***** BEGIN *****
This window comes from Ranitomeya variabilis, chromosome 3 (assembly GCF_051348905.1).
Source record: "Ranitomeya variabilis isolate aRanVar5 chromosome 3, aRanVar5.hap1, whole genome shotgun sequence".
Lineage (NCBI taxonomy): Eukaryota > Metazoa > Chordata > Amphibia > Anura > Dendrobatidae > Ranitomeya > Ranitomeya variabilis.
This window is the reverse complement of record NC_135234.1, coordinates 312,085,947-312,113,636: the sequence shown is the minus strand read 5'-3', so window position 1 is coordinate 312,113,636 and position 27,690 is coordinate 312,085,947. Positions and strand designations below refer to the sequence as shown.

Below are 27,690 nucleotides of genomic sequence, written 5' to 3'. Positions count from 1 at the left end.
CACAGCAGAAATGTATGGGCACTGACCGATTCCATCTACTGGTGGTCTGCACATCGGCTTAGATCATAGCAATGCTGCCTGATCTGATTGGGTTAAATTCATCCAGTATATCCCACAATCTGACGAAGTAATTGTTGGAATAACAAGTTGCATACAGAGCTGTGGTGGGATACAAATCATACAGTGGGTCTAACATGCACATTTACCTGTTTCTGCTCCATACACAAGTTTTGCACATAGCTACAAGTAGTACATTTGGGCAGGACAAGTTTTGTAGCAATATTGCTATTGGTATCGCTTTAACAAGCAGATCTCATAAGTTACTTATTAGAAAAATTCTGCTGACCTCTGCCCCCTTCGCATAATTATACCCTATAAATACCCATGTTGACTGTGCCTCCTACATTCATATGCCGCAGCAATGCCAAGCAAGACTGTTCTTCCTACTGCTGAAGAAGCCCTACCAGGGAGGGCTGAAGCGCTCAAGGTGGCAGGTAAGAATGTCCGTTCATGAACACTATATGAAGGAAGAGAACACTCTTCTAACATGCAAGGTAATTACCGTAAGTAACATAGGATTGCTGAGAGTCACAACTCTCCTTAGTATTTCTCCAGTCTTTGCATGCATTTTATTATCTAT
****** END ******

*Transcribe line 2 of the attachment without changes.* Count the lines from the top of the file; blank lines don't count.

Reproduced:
Source record: "Ranitomeya variabilis isolate aRanVar5 chromosome 3, aRanVar5.hap1, whole genome shotgun sequence".